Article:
Still the attack on Falwell by the NCC was not only vicious but strange. The resolution of their board released on October 15th said that Falwell’s words were, "not Christian and shockingly uninformed" and his words would "...create ideal conditions for breeding terrorism...."

Let me sum it up. The NCC said that Islam is a religion of peace but that if you say bad things about it, Islam’s adherents will kill Christians. Indeed the NCC said, that Falwell’s "... inflammatory words put at increased risk the lives of thousands of Christian missionaries."...

At one point in the story they actually blame Falwell for an attack on a Christian hospital in Pakistan by Islamic forces.

If your church or denomination is affiliated with the National Council of Churches, this is what part of your tithe is financing. You may want to talk to your pastor about the continued support of the NCC by your church....

Did the National Council of Churches’ harsh condemnation of Dr. Falwell cause a death decree to be issued against him by Iranian clerics? Death warrants have now been issued by Iranian Islamic leaders against Dr. Falwell, Pat Robertson and Franklin Graham. The "Fatwa " has apparently been issued by the Supreme Leader Ayatollah Ali Khamenei as relayed by his spokesman Hohsen Mojtahed Shabestari who said, "The death of these men is a religious duty."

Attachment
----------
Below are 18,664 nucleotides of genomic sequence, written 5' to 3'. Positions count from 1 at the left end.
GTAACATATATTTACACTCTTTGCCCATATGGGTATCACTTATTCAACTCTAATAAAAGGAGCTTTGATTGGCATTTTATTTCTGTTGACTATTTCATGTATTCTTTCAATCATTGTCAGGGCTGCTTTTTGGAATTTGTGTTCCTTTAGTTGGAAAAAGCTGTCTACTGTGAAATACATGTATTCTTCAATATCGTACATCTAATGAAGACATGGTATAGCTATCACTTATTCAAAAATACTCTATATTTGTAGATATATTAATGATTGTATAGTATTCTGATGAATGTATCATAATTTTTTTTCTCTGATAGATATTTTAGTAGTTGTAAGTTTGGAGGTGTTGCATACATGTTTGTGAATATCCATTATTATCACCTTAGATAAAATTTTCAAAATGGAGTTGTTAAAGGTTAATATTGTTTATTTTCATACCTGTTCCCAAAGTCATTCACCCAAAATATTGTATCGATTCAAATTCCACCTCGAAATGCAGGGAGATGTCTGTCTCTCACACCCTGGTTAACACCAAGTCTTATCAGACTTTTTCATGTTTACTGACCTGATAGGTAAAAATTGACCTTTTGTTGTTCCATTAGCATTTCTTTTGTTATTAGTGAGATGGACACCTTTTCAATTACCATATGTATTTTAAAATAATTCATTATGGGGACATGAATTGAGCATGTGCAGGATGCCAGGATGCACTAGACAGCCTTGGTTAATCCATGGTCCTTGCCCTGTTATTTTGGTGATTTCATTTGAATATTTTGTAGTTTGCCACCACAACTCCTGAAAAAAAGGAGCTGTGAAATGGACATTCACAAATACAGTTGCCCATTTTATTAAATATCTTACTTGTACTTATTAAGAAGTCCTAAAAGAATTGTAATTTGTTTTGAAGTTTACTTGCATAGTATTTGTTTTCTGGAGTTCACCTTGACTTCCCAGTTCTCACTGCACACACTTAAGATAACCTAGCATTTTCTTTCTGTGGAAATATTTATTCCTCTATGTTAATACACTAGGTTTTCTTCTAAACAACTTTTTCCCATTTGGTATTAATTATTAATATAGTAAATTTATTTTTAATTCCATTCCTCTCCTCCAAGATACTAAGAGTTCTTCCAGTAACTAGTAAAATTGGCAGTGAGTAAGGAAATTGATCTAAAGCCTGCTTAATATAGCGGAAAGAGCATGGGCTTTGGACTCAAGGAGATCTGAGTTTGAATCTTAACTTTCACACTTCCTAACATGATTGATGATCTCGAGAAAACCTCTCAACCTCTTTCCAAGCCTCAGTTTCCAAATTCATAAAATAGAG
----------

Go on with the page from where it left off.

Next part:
The National Council of Churches leadership can see no difference between Christianity and Islam. Indeed the NCC spends most of its time and resources condemning fellow Christians. The NCC has made no comment against the recent terrorist acts by Muslims in Bali, in Russia or even the sniper shootings in the United States. Apparently the NCC leadership believes that the censorship of Jerry Falwell is far more important than the lives of Christians in a Moscow theater.